The Congress gave way to the partial objection issued by the Executive Branch, thus approving the “Law that Reforms Various laws to Reinforce the Prevention and Combat of Illicit Commerce in order to Strengthen the National Industry and Promote Electronic Commerce.” In addition, the law foresees reforms in intellectual property matters.
In particular, this reform includes provisions regarding (i) intellectual property crimes, their punishment and handling, expanding the punishable acts, and (ii) the border measures proceedingds
I. Intellectual Property Crimes
The Executive Branch veto sought to correct certain inconsistencies and drafting errors in the text approved by the Assembly. As a result, it details criminal conducts in a much better way, the conditions that must be taken into account to assess the existence of the crime and how these crimes are to be treated and judged.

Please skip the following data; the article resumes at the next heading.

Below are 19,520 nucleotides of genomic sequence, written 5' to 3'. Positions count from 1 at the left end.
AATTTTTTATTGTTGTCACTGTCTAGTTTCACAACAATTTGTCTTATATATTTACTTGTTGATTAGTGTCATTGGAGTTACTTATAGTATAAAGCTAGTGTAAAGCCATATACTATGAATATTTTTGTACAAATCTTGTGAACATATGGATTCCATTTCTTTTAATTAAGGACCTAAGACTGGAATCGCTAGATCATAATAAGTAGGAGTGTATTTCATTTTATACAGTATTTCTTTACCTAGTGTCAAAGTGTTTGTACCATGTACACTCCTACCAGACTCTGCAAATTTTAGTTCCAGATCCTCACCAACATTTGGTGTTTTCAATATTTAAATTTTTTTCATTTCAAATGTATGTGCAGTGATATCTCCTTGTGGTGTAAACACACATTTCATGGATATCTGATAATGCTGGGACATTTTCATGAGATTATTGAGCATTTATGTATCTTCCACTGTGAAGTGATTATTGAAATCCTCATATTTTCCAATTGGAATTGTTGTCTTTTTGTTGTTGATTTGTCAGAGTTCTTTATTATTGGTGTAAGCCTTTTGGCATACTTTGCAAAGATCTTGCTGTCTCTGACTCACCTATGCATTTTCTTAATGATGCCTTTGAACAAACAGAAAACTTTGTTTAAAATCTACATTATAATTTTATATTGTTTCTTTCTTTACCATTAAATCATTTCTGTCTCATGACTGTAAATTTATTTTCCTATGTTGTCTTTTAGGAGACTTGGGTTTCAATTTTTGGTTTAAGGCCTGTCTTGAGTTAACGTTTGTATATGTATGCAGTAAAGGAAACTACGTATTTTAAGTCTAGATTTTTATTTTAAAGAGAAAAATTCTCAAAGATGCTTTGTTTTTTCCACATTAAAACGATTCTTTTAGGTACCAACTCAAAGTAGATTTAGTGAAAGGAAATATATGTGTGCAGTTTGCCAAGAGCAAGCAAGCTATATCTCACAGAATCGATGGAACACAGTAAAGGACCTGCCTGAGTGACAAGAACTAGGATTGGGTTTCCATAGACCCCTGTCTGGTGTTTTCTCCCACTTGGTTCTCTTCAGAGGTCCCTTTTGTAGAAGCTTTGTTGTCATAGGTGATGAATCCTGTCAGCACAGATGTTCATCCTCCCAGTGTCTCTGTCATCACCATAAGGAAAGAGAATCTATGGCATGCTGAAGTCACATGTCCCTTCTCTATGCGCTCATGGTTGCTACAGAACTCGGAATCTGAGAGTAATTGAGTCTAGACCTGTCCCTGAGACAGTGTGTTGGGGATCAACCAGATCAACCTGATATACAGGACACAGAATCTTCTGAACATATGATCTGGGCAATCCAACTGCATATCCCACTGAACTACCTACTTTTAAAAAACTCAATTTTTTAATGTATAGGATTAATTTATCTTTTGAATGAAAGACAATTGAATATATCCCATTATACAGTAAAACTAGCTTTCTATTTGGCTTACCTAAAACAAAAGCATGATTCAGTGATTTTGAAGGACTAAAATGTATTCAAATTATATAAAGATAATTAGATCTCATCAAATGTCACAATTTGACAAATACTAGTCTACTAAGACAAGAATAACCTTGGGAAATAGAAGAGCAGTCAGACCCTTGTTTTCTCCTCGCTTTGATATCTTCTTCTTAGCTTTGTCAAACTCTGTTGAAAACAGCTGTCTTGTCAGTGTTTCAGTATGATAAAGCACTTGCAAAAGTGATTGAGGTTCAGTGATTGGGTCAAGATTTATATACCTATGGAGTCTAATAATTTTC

The reform of the criminal law establishes that, for these behaviors to be considered crimes, they must include several elements that would differentiate it from a “simple” infringement of intellectual property rights as it conditions its sanction to the infringement happening in knowledge, that it has a lucrative purpose, and that it is on a commercial scale.
These conditions include criminal offense and penalizing whoever manufactures, commercializes, or stores labels, stamps, or containers containing trademarks or denominations of origin registered in the country.
It also sanctions whoever separates, starts, replaces, or uses labels, stamps, or containers that contain registered trademarks in the country to use them in goods of different origin, fills containers identified with trademarks belonging to a third party with spurious goods; stores, manufactures, uses, offers for sale, sells, imports or exports goods covered by apatent, utility model, industrial design, a plant variety (including its material for reproduction, propagation or multiplication) or a layout design.
It also includes possible infringements -which from our experience, will make up the vast majority of intellectual property criminal actions- against whoever stores, manufactures, uses, offers for sale, sells, imports or exports a product or service that uses an unregistered trademark identical or similar to one registered in the country; the competitive connection between the infringing goods or services and those identified by the registered trademarks must be clear.